Skip to content
 
If you can read this, either the style sheet didn't load or you have an older browser that doesn't support style sheets. Try clearing your browser cache and refreshing the page.

(New Scientist)   13 million member family tree shows when the tree started forking because people were no longer farking relatives   ( newscientist.com) divider line
    More: Giggity, Family, family tree, 19th century, biggest family tree, Wellcome Trust Sanger, close relatives, giant family tree, early 19th century  
•       •       •

2494 clicks; posted to Geek » on 02 Mar 2018 at 2:35 PM (32 weeks ago)   |   Favorite    |   share:  Share on Twitter share via Email Share on Facebook   more»



19 Comments     (+0 »)
 
View Voting Results: Smartest and Funniest
 
2018-03-02 01:49:49 PM  
i.imgur.comView Full Size
 
2018-03-02 01:52:53 PM  
img.fark.netView Full Size
 
2018-03-02 02:45:21 PM  
Welll....duh
 
2018-03-02 03:07:32 PM  
...and NOTHING of value was lost...
/fark them
 
2018-03-02 03:28:32 PM  
Brava, subby.
 
2018-03-02 03:29:53 PM  
img.fark.netView Full Size
 
2018-03-02 03:30:52 PM  
Did I miss it or did an article starting with "check out this family tree" not link to the family tree ? I'd be happy to participate without getting ancestry dot com involved.
 
2018-03-02 04:03:25 PM  
Biggest ever family tree shows when cousins stopped having sex*

img.fark.netView Full Size
 
2018-03-02 04:35:34 PM  

Invincible: Did I miss it or did an article starting with "check out this family tree" not link to the family tree ? I'd be happy to participate without getting ancestry dot com involved.


You can get the family tree data from http://www.familinx.org/data.html though all the people's names are removed.

the data was compiled by the Erlich lab. The head of the lab Yaniv Erlich has taken a leave of absence to become Chief Science Officer at MyHeritage the parent company of https://www.geni.com/ where the data came from. You may need paid subscriptions to both sites to do useful things.

https://en.wikipedia.org/wiki/Geni.co​m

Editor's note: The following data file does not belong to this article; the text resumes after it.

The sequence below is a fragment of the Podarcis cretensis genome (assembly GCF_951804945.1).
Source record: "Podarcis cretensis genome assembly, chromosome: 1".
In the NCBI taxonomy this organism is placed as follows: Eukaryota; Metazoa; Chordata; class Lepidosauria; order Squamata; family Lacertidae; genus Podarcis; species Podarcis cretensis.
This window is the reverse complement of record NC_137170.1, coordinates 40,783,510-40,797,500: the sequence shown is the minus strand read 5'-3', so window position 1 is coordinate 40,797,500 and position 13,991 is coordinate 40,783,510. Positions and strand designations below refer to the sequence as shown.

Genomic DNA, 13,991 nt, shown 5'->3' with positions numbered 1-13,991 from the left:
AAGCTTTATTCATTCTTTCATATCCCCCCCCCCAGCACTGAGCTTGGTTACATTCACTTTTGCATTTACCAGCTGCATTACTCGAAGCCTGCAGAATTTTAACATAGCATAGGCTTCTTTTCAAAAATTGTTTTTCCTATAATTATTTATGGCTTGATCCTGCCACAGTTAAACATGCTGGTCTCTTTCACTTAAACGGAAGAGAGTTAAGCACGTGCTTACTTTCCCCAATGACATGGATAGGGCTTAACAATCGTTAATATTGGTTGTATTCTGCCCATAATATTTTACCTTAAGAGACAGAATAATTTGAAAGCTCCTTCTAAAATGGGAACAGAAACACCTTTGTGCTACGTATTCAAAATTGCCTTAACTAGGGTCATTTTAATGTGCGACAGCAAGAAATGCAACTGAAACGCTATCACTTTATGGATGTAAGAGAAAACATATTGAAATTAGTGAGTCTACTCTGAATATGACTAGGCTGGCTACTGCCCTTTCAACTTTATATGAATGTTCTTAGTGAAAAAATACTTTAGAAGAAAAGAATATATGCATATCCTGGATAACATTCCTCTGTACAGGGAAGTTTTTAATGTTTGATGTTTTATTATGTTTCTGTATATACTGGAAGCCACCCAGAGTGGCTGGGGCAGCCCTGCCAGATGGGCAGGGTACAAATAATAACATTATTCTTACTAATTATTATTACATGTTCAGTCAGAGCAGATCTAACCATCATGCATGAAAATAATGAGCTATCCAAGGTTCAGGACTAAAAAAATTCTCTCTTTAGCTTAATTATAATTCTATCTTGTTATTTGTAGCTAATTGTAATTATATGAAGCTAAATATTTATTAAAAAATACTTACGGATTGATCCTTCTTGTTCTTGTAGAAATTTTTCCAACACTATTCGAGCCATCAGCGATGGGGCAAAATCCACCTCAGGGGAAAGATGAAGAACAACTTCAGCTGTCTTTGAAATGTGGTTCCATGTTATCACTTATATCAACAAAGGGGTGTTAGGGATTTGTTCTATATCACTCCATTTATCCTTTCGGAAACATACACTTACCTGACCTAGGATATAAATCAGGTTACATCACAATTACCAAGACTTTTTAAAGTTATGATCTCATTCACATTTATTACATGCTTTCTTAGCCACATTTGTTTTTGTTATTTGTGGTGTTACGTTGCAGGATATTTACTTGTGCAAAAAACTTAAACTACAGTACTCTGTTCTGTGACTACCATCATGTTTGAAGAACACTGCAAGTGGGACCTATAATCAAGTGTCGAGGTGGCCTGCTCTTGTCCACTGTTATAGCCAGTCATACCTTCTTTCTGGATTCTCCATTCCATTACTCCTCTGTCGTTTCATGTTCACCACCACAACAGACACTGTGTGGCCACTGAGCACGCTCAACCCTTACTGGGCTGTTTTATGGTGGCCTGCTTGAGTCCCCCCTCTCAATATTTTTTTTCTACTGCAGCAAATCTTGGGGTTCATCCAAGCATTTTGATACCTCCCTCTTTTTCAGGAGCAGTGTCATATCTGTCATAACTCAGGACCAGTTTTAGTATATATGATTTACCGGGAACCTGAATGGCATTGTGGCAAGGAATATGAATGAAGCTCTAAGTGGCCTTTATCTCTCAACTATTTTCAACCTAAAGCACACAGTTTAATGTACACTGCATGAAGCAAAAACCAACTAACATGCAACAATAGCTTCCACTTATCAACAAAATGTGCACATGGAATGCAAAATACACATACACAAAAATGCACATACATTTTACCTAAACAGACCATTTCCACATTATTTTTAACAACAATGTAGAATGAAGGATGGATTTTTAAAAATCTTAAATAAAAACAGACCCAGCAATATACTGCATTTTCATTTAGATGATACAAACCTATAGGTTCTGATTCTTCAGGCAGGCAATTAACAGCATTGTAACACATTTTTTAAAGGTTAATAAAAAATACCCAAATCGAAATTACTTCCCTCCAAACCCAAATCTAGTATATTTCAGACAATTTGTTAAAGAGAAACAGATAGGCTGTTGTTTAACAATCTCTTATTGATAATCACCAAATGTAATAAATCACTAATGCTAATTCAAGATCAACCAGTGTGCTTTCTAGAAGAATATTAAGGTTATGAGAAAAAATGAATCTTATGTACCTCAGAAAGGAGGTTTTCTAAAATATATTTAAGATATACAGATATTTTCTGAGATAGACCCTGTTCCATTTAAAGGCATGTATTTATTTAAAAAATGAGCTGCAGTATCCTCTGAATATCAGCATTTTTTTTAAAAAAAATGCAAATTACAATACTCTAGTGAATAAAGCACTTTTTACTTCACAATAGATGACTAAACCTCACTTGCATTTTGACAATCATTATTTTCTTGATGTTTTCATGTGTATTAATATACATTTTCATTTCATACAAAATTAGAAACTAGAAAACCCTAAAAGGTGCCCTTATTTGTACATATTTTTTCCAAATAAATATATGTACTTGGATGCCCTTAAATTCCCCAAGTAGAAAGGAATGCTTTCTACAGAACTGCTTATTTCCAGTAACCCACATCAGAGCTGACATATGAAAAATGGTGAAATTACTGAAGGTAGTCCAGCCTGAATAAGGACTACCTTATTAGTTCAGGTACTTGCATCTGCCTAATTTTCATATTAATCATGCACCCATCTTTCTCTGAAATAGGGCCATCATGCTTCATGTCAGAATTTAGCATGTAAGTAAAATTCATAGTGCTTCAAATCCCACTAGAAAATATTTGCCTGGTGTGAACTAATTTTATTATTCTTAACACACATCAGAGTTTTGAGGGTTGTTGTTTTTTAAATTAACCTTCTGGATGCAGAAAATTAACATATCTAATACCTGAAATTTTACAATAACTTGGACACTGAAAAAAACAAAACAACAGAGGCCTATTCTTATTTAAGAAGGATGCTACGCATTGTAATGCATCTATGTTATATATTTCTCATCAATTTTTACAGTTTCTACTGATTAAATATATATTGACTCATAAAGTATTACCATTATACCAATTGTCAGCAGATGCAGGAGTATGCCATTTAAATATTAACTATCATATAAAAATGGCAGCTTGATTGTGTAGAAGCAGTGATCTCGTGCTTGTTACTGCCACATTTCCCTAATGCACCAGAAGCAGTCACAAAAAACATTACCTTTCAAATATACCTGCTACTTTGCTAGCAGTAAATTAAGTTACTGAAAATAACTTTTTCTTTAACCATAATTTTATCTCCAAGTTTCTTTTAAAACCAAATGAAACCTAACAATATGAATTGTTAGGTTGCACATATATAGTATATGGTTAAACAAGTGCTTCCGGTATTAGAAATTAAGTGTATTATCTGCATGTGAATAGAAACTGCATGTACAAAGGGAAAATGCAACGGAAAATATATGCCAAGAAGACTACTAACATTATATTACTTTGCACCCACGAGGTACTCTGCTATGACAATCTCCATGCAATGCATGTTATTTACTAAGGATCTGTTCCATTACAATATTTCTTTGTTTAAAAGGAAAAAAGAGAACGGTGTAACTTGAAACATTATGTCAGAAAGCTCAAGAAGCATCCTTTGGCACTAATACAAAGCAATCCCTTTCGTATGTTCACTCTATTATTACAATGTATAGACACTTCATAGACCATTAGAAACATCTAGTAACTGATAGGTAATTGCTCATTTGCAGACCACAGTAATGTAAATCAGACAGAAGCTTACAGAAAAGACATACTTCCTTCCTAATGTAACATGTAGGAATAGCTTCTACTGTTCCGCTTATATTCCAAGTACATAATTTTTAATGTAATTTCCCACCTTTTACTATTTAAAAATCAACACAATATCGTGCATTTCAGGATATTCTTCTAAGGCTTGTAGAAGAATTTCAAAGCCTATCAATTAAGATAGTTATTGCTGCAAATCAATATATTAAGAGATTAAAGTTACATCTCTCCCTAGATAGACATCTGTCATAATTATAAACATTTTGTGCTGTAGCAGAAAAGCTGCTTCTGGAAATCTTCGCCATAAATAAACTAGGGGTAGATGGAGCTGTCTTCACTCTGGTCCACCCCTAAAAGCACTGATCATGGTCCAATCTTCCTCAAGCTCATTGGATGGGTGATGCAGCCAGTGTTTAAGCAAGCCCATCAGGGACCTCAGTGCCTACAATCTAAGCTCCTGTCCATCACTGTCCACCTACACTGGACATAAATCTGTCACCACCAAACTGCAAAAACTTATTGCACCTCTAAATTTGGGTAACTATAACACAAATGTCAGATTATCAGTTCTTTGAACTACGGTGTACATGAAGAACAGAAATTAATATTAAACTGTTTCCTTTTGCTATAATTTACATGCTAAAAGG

https://en.wikipedia.org/wiki/MyHerit​a​ge
 
2018-03-02 04:35:43 PM  
Let's just say I had sex relatively early
 
2018-03-02 04:45:07 PM  
Mean Girls Cousins.wmv
Youtube RW4vOpOEGhg
 
2018-03-02 04:51:00 PM  
 
2018-03-02 07:34:58 PM  
the tree started forking because people were no longer farking relatives

So shouldn't the number of Trump supporters be going down?
 
2018-03-02 09:01:13 PM  
The data that I have on my family tree is probably around 15000 individuals. When I started out I kind of kept a tally in my head of 1st cousin marriages and stopped when it was around 2 dozen. 2nd cousin marriages I would guess to be 1 to 2 hundred. 3rd cousins much higher. I am my own 6th cousin on my fathers side and my own 8th cousin several times in both parents trees. I would assume most people would discover this if they could find the information.
 
2018-03-02 09:16:47 PM  
The average distance for a marriage in the 19th century America was fourth cousins and six miles (10 kilometers). The average distance since the automobile is 7th cousins and 60 miles (100 kilometers).

I read a much more complete and direct description of this project and its conclusions.

New Scientist is a popularizing magazine which I love--I am a subscriber online but bought it weekly on my weekly media spree for many years until I had to cut costs on my excesive media spending.

It takes eight to nine generations to effect real inbreeding and you really have to go at it. There are pockets of inbred people in modern cities (among the lumperproletariat and the lower non-working classes) and in some few areas in rural places where poverty, low immigration and even forest fires have restricted the population (Lac St-Jean, Quebec is one--only four families survived the forest fire). It is a bit too remote and a probably took a century for the forests and farms to grow back properly.

French Canadian families have many genetic maladies which are popular subjects for medical researchers to study and which give a boost to genealogy, but these are very small populations and the general population is quite well-mixed and diverse enough to be healthy.

I have small family tree on Geni.com and a much larger one elsewhere. I also have contacts with DNA testing companies and genealogical companies so there is a good chance that my family is in the 13,000,000 person family tree, although this a small select group compared to the total number of family trees and individuals even on Geni.com. That family tree is basically a world family tree with tens of millions of members, but the study narrowed their field by eliminating several categories of family trees and people from the study for scientific and statistical reasons I need not explain.

My own family tree is a good-sized sample, small by the standards of professional genealogists who obsessively do their own family trees using everybody else's trees as fodder, and large by the standards of even good and hard-working genealogists who carefully document everything.

I haven't got the patience but I have some pretty powerful tools and skills to apply the mistake-riddled crap that "real" genealogists of the old school lament.